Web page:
Two weeks after releasing their thunderous fourth album Celebrity Mansions, we caught up with Dinosaur Pile-Up to discuss how much has changed in the music industry since they first became a band, the lack of money in the industry and how detrimental social media can be to your mental health.
Celebrity Mansions had the potential to be the final album from Dinosaur Pile-Up. Despite the slow process that it took to get to release day, the trio have nothing but light-hearted sarcasm and smiles when relaying everything they have gone through in the recording process. In their own words, the album sums up the last few touring years of their lives and they have steadily become the band that dominate whatever stage they walk upon. Despite the showers that doused their set at Download Festival, the performance was as gritty and punchy as you could ever expect. Given that it was 12pm on a Sunday afternoon, they really did knock the sleep out of the eyes of those who had gathered to see them. Could you think of a better alarm clock?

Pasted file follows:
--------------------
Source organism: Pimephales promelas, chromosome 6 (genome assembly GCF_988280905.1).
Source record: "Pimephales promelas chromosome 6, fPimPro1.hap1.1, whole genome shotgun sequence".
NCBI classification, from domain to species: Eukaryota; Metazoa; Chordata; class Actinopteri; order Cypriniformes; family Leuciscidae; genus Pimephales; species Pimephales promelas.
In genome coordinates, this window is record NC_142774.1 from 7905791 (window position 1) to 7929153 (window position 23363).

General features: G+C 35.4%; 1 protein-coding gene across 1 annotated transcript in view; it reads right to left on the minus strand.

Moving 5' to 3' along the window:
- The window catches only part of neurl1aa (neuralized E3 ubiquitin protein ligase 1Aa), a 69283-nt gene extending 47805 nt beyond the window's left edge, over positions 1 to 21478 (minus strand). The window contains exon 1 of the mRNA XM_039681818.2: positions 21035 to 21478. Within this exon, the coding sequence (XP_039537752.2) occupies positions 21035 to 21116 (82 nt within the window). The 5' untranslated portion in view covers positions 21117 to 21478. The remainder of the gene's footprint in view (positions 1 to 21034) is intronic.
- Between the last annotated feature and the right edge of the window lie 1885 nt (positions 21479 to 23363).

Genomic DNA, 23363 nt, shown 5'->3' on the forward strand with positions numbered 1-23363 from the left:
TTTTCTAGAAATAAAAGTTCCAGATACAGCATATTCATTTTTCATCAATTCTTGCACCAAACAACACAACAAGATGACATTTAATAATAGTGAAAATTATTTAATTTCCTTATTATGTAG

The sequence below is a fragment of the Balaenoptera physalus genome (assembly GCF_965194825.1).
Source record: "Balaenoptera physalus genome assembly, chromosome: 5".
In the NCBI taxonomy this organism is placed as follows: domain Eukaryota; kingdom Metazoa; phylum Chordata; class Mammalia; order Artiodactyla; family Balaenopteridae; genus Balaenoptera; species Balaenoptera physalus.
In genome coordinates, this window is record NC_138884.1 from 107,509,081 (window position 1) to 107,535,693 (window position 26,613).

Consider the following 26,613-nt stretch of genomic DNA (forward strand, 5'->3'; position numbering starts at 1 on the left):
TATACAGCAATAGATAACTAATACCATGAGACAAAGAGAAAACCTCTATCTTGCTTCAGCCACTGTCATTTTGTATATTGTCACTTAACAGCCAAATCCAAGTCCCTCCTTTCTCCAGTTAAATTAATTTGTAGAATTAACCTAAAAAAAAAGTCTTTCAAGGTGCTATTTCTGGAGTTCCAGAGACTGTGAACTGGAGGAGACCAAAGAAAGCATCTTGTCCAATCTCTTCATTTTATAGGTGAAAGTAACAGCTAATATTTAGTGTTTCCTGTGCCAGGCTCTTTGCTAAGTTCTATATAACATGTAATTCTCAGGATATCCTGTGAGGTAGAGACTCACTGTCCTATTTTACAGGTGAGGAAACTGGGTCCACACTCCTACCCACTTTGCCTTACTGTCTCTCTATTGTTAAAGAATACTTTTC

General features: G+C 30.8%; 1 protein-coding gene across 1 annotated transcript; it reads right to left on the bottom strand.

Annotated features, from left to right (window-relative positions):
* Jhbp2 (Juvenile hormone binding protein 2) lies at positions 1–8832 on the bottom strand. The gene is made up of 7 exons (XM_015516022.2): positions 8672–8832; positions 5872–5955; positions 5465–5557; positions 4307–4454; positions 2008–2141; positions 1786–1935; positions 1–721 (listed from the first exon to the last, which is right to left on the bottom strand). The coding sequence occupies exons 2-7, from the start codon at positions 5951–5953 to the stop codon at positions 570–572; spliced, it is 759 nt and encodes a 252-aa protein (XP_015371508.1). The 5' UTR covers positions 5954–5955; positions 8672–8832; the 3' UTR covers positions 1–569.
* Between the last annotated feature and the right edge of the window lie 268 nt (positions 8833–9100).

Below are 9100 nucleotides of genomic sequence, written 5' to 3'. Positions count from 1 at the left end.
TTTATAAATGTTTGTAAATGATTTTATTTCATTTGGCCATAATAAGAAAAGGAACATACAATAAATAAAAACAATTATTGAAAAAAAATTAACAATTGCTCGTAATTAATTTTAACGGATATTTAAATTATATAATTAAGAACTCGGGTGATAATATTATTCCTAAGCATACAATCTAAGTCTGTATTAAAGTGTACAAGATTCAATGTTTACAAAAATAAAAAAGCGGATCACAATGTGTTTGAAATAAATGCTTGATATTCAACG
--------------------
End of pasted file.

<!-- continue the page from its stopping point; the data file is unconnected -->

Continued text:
Gigwise: Congratulations on the new album. How were the recent in-store performances?
Mike Sheils: We really didn’t know what to expect and I don’t think the audience knew either. It was a surprise for everyone.
Matt Bigland: It was sick and people’s reactions to the new songs have been killer.
GW: When you compare playing the songs at a tiny gig and then you go to a festival it’s a completely different sound. Do you prefer festivals or small sweaty shows?
MS: They’re both real different. I like both of them.
MB: I like the danger of a festival because everyone’s really fucked up and a bit crazy. I like that energy because the crowd is up for more fun the band give less fucks. I kinda like that vibe. Like Mike said – both because a show is the other side of that. They’re both fun.
GW: The name Dinosaur Pile-Up is in reference to the King Kong film and I’ve read that you have mixed feelings about it now. Would you ever change it?